Groupthink

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Not long after I was first diagnosed with breast cancer, I received a packet of information from the cancer center outlining all their various support programs for patients and survivors.

Thumbing through the pages, I discovered I now qualified for all sorts of things from free yoga and massages (sweet!) to makeup classes for chemo patients without eyebrows and eyelashes (eh).

And of course, there was a slew of support groups–general cancer support, caregiver support, prostate cancer support–the list went on and on. I noted there was even a group for young women with breast cancer and mentally made plans to attend once I had some time to wrap my mind around everything.

But as my diagnosis set in and treatment began in earnest, I found no shortage of excuses for skipping the monthly meetings. I was tired. I felt bad. My kid was sick. I had to work late.

Truthfully, my social anxiety was the main culprit keeping me from showing up. So I was thrilled when a friend invited me to join a private support group for breast cancer patients on Facebook. Through this forum, I found the means to connect with others with similar struggles without the awkwardness or time commitment of an in-person group.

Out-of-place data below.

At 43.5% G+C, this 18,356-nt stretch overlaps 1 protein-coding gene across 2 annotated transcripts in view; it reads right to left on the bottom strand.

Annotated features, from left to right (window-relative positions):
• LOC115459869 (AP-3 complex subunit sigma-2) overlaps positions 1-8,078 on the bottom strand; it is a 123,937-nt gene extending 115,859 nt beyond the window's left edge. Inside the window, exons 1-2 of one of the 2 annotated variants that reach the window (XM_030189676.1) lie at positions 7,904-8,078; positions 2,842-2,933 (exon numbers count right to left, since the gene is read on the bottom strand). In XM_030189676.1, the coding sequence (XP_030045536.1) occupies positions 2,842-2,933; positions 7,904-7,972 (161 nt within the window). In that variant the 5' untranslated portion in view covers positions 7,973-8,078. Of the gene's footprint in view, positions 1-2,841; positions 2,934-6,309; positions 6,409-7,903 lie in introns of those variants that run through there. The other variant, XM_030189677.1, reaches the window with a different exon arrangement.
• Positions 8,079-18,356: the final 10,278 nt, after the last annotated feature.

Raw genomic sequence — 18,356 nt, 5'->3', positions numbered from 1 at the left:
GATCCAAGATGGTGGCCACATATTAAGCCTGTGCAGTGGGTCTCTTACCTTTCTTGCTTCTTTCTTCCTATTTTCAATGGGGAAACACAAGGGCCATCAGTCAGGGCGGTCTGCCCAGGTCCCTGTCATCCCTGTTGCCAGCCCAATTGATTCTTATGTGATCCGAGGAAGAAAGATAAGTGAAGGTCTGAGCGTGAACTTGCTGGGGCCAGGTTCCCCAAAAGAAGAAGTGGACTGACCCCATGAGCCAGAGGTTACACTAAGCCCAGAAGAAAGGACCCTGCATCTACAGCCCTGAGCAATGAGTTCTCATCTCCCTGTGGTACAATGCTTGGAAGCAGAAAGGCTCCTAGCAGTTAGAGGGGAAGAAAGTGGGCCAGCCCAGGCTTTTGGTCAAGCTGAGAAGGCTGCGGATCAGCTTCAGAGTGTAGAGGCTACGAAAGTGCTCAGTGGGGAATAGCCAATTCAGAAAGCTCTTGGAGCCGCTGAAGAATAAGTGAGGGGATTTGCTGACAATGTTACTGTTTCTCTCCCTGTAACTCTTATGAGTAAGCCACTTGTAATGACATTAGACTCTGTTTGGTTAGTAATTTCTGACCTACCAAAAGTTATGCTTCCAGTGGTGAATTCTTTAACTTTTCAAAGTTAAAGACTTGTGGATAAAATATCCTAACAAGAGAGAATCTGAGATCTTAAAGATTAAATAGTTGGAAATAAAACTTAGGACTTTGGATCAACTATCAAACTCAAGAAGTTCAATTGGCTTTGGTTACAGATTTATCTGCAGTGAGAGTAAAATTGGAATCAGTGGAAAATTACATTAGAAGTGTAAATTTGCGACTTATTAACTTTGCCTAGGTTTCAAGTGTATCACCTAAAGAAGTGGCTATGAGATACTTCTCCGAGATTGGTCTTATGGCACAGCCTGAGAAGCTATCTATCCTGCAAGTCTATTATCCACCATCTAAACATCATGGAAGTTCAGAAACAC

I’m still a member of that group today, although sometimes I think about leaving it or at the very least hiding it.

Don’t get me wrong–it’s a fabulous group. The women are truly amazing and inspiring and so kind and supportive. It has been a valuable resource for me, and I’ve even invited others to join.

But there’s a certain level of harsh reality in a group based on a health affliction. Sometimes things don’t go well. Sometimes people die. And when they die of the disease you all have, it’s really scary.

Just this month, one member who had a full response to chemo and was moving on with her life found out her cancer has metastasized all over her body. She’s currently receiving end-stage care. She’s also my age.

Even the friend who invited me to the group had a recent scare with some mysteriously broken bones. After a bone scan she thankfully got the all-clear, but it was another reminder that I can never let down my guard.

Even though it frightens me sometimes, I will stay in the group. I can take breaks for my sanity, but just like I know I can never fully put cancer in my rear view, I can’t let these women go.

 

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